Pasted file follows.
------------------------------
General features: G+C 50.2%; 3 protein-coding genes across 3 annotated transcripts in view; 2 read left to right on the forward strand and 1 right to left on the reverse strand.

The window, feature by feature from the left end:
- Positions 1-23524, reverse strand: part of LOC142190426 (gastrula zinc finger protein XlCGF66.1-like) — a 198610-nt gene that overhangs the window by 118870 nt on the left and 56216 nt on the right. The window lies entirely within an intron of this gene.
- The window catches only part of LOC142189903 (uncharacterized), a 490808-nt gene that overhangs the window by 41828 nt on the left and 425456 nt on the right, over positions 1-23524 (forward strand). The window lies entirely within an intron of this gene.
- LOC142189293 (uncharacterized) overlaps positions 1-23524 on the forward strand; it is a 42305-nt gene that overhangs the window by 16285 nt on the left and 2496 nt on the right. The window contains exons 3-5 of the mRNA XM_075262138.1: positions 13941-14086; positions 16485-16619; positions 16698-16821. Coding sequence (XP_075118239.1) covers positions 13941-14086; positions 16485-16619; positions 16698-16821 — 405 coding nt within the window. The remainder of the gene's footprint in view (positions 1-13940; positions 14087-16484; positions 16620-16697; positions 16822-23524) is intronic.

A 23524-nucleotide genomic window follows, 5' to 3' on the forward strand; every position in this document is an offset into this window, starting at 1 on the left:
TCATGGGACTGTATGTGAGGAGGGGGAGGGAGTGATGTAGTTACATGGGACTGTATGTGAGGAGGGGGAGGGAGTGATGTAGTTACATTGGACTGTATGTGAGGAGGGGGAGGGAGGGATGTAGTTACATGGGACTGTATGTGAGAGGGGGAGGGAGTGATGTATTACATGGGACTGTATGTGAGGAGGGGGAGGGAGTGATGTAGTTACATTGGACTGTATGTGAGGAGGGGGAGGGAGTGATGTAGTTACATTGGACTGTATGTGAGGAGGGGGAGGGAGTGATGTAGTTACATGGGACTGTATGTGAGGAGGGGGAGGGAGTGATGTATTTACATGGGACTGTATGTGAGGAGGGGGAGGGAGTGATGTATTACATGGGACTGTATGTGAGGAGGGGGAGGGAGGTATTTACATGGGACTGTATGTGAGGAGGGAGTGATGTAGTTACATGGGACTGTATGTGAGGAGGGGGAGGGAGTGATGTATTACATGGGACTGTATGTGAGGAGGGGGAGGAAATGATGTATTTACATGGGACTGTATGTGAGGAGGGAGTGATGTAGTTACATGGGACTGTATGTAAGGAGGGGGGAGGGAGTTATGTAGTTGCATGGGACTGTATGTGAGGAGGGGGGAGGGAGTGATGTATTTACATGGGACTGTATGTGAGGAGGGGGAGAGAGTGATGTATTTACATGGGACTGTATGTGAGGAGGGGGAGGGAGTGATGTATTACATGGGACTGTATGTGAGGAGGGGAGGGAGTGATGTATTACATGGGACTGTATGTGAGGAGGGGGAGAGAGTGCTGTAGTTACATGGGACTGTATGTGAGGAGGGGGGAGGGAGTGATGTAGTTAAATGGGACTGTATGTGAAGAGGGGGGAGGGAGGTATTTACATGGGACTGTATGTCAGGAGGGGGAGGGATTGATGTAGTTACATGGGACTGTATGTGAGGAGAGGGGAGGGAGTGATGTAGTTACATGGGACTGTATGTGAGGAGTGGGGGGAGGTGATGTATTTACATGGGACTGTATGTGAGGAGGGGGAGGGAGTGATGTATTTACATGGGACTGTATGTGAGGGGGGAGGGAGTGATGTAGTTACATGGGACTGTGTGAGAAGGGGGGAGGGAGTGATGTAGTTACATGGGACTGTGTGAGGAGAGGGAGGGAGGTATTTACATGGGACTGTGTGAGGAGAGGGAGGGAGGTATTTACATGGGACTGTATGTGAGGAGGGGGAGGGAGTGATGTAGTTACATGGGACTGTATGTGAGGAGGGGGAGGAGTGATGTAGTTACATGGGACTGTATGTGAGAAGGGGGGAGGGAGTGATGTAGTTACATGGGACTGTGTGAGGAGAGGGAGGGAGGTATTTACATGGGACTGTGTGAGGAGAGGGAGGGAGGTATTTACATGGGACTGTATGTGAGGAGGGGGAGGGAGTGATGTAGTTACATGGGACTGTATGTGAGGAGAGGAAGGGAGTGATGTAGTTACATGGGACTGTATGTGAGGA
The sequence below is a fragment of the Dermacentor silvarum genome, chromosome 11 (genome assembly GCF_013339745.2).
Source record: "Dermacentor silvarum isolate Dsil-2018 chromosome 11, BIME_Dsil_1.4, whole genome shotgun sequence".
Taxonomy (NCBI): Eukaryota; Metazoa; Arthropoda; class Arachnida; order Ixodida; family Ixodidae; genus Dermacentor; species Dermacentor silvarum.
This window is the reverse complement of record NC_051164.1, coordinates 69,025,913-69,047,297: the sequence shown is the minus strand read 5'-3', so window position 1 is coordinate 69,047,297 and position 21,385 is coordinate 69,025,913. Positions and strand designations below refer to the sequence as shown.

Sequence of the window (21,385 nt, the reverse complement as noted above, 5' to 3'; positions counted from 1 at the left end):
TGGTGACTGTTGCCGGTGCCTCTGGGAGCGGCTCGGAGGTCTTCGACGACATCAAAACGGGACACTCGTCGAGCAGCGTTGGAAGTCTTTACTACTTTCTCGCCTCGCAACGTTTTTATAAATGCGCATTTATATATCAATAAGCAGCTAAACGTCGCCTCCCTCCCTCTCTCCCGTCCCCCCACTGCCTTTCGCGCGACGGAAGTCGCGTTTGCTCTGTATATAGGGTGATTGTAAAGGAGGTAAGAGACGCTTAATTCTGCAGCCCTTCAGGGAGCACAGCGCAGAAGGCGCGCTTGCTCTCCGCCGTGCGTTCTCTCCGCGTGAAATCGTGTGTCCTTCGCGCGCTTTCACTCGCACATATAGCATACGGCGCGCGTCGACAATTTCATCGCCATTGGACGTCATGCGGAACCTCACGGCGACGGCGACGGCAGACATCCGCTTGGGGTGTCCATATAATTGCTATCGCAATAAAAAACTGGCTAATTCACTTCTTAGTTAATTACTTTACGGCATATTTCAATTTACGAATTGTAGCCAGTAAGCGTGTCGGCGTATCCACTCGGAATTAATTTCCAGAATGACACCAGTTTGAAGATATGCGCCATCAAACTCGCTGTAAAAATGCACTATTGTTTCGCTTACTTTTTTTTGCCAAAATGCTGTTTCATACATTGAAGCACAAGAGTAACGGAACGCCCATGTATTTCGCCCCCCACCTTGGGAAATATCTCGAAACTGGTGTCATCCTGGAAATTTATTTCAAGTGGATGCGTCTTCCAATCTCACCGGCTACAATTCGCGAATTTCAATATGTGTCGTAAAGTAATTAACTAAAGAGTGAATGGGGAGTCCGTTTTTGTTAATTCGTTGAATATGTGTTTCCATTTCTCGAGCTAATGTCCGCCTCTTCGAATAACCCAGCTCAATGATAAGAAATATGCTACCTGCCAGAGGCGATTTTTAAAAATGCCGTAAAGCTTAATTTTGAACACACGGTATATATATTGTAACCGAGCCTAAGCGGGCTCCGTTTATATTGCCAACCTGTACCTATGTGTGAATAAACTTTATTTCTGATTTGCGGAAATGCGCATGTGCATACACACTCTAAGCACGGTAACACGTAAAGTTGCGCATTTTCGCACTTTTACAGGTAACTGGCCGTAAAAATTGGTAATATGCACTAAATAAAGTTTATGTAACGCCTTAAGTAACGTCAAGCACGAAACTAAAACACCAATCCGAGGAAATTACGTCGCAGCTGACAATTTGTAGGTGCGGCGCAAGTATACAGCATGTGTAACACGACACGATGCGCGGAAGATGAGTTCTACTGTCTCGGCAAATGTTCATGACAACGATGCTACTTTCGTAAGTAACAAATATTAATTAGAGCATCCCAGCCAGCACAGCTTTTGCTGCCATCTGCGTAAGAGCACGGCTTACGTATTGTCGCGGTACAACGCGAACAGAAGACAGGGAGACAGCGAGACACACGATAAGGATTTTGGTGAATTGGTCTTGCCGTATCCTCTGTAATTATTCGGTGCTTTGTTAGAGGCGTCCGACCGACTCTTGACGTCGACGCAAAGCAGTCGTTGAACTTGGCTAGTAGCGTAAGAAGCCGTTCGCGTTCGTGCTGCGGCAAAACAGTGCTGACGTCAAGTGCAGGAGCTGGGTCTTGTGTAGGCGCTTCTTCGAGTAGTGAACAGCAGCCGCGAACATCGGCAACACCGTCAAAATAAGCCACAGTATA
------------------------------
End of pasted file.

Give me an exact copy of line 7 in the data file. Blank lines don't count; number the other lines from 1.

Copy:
TCATGGGACTGTATGTGAGGAGGGGGAGGGAGTGATGTAGTTACATGGGACTGTATGTGAGGAGGGGGAGGGAGTGATGTAGTTACATTGGACTGTATGTGAGGAGGGGGAGGGAGGGATGTAGTTACATGGGACTGTATGTGAGAGGGGGAGGGAGTGATGTATTACATGGGACTGTATGTGAGGAGGGGGAGGGAGTGATGTAGTTACATTGGACTGTATGTGAGGAGGGGGAGGGAGTGATGTAGTTACATTGGACTGTATGTGAGGAGGGGGAGGGAGTGATGTAGTTACATGGGACTGTATGTGAGGAGGGGGAGGGAGTGATGTATTTACATGGGACTGTATGTGAGGAGGGGGAGGGAGTGATGTATTACATGGGACTGTATGTGAGGAGGGGGAGGGAGGTATTTACATGGGACTGTATGTGAGGAGGGAGTGATGTAGTTACATGGGACTGTATGTGAGGAGGGGGAGGGAGTGATGTATTACATGGGACTGTATGTGAGGAGGGGGAGGAAATGATGTATTTACATGGGACTGTATGTGAGGAGGGAGTGATGTAGTTACATGGGACTGTATGTAAGGAGGGGGGAGGGAGTTATGTAGTTGCATGGGACTGTATGTGAGGAGGGGGGAGGGAGTGATGTATTTACATGGGACTGTATGTGAGGAGGGGGAGAGAGTGATGTATTTACATGGGACTGTATGTGAGGAGGGGGAGGGAGTGATGTATTACATGGGACTGTATGTGAGGAGGGGAGGGAGTGATGTATTACATGGGACTGTATGTGAGGAGGGGGAGAGAGTGCTGTAGTTACATGGGACTGTATGTGAGGAGGGGGGAGGGAGTGATGTAGTTAAATGGGACTGTATGTGAAGAGGGGGGAGGGAGGTATTTACATGGGACTGTATGTCAGGAGGGGGAGGGATTGATGTAGTTACATGGGACTGTATGTGAGGAGAGGGGAGGGAGTGATGTAGTTACATGGGACTGTATGTGAGGAGTGGGGGGAGGTGATGTATTTACATGGGACTGTATGTGAGGAGGGGGAGGGAGTGATGTATTTACATGGGACTGTATGTGAGGGGGGAGGGAGTGATGTAGTTACATGGGACTGTGTGAGAAGGGGGGAGGGAGTGATGTAGTTACATGGGACTGTGTGAGGAGAGGGAGGGAGGTATTTACATGGGACTGTGTGAGGAGAGGGAGGGAGGTATTTACATGGGACTGTATGTGAGGAGGGGGAGGGAGTGATGTAGTTACATGGGACTGTATGTGAGGAGGGGGAGGAGTGATGTAGTTACATGGGACTGTATGTGAGAAGGGGGGAGGGAGTGATGTAGTTACATGGGACTGTGTGAGGAGAGGGAGGGAGGTATTTACATGGGACTGTGTGAGGAGAGGGAGGGAGGTATTTACATGGGACTGTATGTGAGGAGGGGGAGGGAGTGATGTAGTTACATGGGACTGTATGTGAGGAGAGGAAGGGAGTGATGTAGTTACATGGGACTGTATGTGAGGA